Subject: Timor stops work on power plants
ETAN List readers --
The article below,"Timor stops work on power plants
is incorrect on many points, including its main one. Work on the
heavy oil power plants has not been suspended, and President
Ramos-Horta has not asked for it to be stopped.
When I asked
journalist Lindsay Murdoch where he got the information in this
article, he replied that it was solely based on President Ramos-Horta's
speech to the RDTL National Parliament (http://www.laohamutuk.org/Oil/Power/JRHtoPN17Mar09En.pdf).
However, the President simply expressed his concerns about
transparency, national consensus, and environmental issues relating
to the heavy oil project. As neither civil society, Parliament nor
the President has been allowed to see the contract between the RDTL
Government and Chinese Nuclear Industry 22nd Construction Company
for this $375 million project, Mr. Ramos-Horta had to speak in
The President's request for "an independent body that will carry
out an environmental impact assessment and a technological
evaluation to determine the risks that the project poses to the
environment" merely underlines what is already required by the
Indonesian law currently in effect in Timor-Leste, although it
appears that the Government was not intending to prepare an
independent, public, EIA prior to proceeding with the project.
Lindsay Murdoch interpreted the President as stating that work
has not yet begun on the project. In fact, land clearing began at
the Hera site in early February, and continues to this day. (See
photos at the bottom of
addition, for a project as large and complex as this one, much is
done before on-site construction starts: research, design, detailed
engineering, subcontracting, hiring, purchasing, etc.
The President correctly pointed out "how important it is to
provide more information and to ensure greater transparency ... [to]
seek to generate the broadest consensus possible." La'o Hamutuk will
continue to research this project and publish information as we
receive it, and we continue to be concerned about the secretive
policies which envelop many aspects of the heavy oil power plant and
national electricity grid project, by far the largest undertaking
ever in Timor-Leste.
24 March 2009
PS: A longer version of Lindsay Murdoch's article, headlined "
Timor stops work on power plants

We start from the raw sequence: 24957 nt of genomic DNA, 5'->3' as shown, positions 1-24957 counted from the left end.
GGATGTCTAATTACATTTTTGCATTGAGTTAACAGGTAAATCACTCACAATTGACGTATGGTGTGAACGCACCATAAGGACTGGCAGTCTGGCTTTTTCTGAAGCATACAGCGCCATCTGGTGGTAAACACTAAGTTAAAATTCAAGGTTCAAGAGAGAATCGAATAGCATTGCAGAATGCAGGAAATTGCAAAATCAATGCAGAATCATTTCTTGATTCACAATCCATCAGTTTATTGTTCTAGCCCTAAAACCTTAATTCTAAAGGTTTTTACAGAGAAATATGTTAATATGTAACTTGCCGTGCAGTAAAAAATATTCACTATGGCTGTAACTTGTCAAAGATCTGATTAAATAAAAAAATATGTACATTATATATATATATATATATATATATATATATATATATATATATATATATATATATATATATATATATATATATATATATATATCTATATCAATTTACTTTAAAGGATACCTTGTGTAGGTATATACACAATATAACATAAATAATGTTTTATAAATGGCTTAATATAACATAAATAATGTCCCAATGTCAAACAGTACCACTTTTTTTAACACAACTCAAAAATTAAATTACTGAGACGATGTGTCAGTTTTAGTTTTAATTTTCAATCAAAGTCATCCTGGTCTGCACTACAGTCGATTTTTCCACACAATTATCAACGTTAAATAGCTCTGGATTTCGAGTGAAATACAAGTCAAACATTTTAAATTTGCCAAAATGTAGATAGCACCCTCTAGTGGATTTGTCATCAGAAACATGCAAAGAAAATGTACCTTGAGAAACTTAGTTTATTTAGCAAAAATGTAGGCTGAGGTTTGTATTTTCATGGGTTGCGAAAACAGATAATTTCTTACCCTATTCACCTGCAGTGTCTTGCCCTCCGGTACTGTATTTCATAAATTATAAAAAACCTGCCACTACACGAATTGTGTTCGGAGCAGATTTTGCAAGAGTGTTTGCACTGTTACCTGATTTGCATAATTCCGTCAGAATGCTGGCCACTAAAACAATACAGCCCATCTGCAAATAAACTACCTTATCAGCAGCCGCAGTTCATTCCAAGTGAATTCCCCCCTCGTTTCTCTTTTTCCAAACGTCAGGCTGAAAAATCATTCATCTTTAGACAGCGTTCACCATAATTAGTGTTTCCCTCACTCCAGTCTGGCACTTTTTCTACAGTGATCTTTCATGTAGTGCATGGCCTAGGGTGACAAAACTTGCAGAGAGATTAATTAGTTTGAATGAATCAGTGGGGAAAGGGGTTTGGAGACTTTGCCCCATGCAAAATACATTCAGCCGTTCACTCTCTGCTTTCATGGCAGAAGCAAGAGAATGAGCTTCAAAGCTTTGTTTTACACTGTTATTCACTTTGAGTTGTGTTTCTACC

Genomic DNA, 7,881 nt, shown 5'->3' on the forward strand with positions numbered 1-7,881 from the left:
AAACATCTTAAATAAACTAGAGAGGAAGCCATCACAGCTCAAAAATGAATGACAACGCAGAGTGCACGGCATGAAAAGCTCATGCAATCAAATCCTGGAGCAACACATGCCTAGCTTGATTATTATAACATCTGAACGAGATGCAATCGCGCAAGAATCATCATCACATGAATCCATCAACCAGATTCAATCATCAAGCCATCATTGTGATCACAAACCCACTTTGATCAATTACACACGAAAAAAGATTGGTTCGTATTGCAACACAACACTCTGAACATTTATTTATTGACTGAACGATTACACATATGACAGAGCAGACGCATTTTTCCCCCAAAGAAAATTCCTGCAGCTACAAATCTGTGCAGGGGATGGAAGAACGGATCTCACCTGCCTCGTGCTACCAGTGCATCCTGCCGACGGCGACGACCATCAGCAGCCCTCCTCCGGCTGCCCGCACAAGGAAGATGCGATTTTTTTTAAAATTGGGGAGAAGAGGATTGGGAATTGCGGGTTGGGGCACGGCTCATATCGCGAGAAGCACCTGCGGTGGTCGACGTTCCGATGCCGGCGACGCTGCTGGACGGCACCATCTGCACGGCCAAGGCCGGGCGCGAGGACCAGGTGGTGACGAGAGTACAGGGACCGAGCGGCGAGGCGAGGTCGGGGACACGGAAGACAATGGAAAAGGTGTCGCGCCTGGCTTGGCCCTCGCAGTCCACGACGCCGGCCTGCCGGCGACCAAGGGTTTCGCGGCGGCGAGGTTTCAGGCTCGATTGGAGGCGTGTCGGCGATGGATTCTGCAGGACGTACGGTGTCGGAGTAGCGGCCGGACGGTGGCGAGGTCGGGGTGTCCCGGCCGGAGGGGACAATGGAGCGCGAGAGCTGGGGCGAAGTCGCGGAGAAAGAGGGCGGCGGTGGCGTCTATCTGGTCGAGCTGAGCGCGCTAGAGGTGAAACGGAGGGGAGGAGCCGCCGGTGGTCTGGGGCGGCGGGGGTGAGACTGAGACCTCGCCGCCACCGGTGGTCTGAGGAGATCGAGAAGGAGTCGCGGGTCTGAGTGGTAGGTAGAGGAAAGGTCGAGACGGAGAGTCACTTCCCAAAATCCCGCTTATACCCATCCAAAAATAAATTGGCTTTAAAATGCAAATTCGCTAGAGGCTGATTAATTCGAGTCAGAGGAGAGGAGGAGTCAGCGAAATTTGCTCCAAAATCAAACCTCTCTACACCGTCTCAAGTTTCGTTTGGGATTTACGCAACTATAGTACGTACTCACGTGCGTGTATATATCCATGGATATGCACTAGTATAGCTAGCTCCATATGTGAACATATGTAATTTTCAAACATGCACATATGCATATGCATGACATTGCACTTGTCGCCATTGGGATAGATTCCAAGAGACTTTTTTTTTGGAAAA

* Lindsay Murdoch, Darwin
* March 18, 2009
EAST Timorese President Jose Ramos Horta has intervened to delay the
construction of three second-hand and highly polluting electricity plants.
Mr Ramos Horta told parliament yesterday that concerns about the plants
needed to be dealt with, including the way the $US400 million ($A606
million) deal was negotiated with China for their purchase.
He said he had asked the coalition Government to establish an
independent body to carry out an environmental impact assessment and
technological evaluation of the country's largest infrastructure project.
That group would determine any risks that the project posed to the
Environmental groups, non-government organisations in Dili and the
Fretilin opposition have criticised the purchase of the plants amid
secrecy and rumours about irregularities in contracts with the
Beijing-owned Chinese Nuclear Industry 22nd Construction Company.
The deal would oblige gas-rich East Timor to import heavy oil for at
least three decades for plants using difficult-to-manage technology that
has already been phased out in many countries for environmental reasons.
La'o Hamutuk, an independent non-government organisation in Dili, said
the plants that had operated in China for more than two decades would
create acid rain, water pollution, toxic solid waste, particulate air
pollution and greenhouse gas emissions.
Mr Ramos Horta told parliament he shared many of the concerns,
including the "technology to be used, its environmental impact, the
costs involved and the reciprocal arrangements that were negotiated with
the company to whom the contract was awarded".
His unusual intervention comes amid growing concern about lack of
transparency in the awarding of government contracts and possible
high-level corruption in Dili.
He said Prime Minister Xanana Gusmao had assured him he would accept
any recommendations from the independent body and that if the plants went
ahead, the Government would be "meticulous and transparent" in
Construction on the first plant near the coast at Hera, a few
kilometres east of Dili, was to begin last month but has been delayed. The
Government has said the power plants and a national power grid would be
operating by the end of the year.
La'o Hamutuk questioned the project after the Finance Ministry gave
only three weeks for expressions of interest in power generation in June
"We believe that the Government already knew who would get the
project and conducted an open tender only as a formality," La'o
Hamutuk said. It described the project as unrealistic, saying the plants
would generate so much electricity that they would make alternative energy
power sources unnecessary.
The plants would not be able to use oil and gas found in East Timor or
in the Timor Sea.
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